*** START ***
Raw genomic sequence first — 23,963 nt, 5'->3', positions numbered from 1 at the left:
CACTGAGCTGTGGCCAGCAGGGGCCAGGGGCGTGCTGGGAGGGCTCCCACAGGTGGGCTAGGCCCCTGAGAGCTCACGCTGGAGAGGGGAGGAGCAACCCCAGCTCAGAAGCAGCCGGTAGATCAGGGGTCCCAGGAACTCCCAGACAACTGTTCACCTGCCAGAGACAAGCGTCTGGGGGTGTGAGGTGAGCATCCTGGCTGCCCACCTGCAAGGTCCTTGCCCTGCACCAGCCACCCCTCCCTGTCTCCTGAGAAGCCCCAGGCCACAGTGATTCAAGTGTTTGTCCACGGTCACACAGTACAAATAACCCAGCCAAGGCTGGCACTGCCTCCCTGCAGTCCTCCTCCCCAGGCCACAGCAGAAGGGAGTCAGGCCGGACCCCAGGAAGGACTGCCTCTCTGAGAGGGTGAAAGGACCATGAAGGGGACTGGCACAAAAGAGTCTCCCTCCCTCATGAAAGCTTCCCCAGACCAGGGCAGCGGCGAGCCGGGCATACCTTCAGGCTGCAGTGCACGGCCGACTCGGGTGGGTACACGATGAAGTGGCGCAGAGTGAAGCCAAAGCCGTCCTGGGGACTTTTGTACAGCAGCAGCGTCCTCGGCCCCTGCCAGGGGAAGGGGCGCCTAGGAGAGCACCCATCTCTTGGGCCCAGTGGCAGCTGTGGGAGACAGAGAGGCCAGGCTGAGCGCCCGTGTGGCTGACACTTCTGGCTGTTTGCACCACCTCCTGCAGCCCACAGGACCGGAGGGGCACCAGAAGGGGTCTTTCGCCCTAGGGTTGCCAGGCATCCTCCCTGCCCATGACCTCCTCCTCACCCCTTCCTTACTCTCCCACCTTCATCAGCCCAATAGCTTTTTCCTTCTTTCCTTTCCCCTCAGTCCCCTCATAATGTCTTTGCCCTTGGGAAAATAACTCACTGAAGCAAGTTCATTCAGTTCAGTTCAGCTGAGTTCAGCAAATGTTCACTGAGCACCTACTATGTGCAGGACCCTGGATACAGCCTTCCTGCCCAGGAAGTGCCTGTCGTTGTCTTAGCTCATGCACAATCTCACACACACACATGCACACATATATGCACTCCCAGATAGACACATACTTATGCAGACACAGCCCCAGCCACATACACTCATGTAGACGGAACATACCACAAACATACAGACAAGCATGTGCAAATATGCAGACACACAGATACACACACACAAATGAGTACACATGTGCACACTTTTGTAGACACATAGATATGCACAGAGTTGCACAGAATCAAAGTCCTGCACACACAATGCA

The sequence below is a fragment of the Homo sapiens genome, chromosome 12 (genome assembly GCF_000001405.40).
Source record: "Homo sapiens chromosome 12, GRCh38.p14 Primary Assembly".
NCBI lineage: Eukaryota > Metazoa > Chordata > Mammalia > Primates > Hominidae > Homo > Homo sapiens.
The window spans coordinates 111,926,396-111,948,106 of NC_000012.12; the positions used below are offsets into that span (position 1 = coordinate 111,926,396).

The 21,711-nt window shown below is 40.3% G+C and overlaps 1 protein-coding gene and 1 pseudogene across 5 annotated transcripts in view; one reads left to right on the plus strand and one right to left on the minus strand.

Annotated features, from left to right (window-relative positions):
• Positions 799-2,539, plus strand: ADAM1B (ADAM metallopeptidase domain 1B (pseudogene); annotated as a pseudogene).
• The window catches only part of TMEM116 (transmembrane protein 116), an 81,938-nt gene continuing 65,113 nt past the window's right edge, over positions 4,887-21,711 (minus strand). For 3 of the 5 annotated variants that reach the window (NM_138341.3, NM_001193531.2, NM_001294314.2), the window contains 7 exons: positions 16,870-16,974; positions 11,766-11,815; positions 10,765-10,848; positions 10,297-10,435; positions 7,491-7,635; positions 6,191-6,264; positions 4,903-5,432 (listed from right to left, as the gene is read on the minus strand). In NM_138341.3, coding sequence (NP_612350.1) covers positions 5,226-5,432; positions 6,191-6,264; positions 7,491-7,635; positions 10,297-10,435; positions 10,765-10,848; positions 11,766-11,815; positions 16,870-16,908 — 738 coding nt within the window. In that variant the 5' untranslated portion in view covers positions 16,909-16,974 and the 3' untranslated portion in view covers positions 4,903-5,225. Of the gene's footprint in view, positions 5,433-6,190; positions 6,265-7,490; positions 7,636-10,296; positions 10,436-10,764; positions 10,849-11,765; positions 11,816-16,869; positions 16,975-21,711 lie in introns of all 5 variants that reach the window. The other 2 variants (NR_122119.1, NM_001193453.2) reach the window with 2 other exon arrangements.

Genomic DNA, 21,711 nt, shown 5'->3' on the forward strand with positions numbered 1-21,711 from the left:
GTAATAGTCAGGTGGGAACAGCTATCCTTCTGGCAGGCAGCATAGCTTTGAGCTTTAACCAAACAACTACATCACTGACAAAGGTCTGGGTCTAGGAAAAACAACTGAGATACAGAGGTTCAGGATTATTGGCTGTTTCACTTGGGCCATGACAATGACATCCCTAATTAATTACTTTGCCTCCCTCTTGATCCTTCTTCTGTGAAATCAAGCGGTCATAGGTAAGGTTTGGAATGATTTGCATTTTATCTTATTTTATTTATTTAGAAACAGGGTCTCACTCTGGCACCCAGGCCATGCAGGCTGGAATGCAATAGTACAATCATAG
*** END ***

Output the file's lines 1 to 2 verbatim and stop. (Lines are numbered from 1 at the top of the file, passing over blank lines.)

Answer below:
Raw genomic sequence first — 23,963 nt, 5'->3', positions numbered from 1 at the left:
CACTGAGCTGTGGCCAGCAGGGGCCAGGGGCGTGCTGGGAGGGCTCCCACAGGTGGGCTAGGCCCCTGAGAGCTCACGCTGGAGAGGGGAGGAGCAACCCCAGCTCAGAAGCAGCCGGTAGATCAGGGGTCCCAGGAACTCCCAGACAACTGTTCACCTGCCAGAGACAAGCGTCTGGGGGTGTGAGGTGAGCATCCTGGCTGCCCACCTGCAAGGTCCTTGCCCTGCACCAGCCACCCCTCCCTGTCTCCTGAGAAGCCCCAGGCCACAGTGATTCAAGTGTTTGTCCACGGTCACACAGTACAAATAACCCAGCCAAGGCTGGCACTGCCTCCCTGCAGTCCTCCTCCCCAGGCCACAGCAGAAGGGAGTCAGGCCGGACCCCAGGAAGGACTGCCTCTCTGAGAGGGTGAAAGGACCATGAAGGGGACTGGCACAAAAGAGTCTCCCTCCCTCATGAAAGCTTCCCCAGACCAGGGCAGCGGCGAGCCGGGCATACCTTCAGGCTGCAGTGCACGGCCGACTCGGGTGGGTACACGATGAAGTGGCGCAGAGTGAAGCCAAAGCCGTCCTGGGGACTTTTGTACAGCAGCAGCGTCCTCGGCCCCTGCCAGGGGAAGGGGCGCCTAGGAGAGCACCCATCTCTTGGGCCCAGTGGCAGCTGTGGGAGACAGAGAGGCCAGGCTGAGCGCCCGTGTGGCTGACACTTCTGGCTGTTTGCACCACCTCCTGCAGCCCACAGGACCGGAGGGGCACCAGAAGGGGTCTTTCGCCCTAGGGTTGCCAGGCATCCTCCCTGCCCATGACCTCCTCCTCACCCCTTCCTTACTCTCCCACCTTCATCAGCCCAATAGCTTTTTCCTTCTTTCCTTTCCCCTCAGTCCCCTCATAATGTCTTTGCCCTTGGGAAAATAACTCACTGAAGCAAGTTCATTCAGTTCAGTTCAGCTGAGTTCAGCAAATGTTCACTGAGCACCTACTATGTGCAGGACCCTGGATACAGCCTTCCTGCCCAGGAAGTGCCTGTCGTTGTCTTAGCTCATGCACAATCTCACACACACACATGCACACATATATGCACTCCCAGATAGACACATACTTATGCAGACACAGCCCCAGCCACATACACTCATGTAGACGGAACATACCACAAACATACAGACAAGCATGTGCAAATATGCAGACACACAGATACACACACACAAATGAGTACACATGTGCACACTTTTGTAGACACATAGATATGCACAGAGTTGCACAGAATCAAAGTCCTGCACACACAATGCA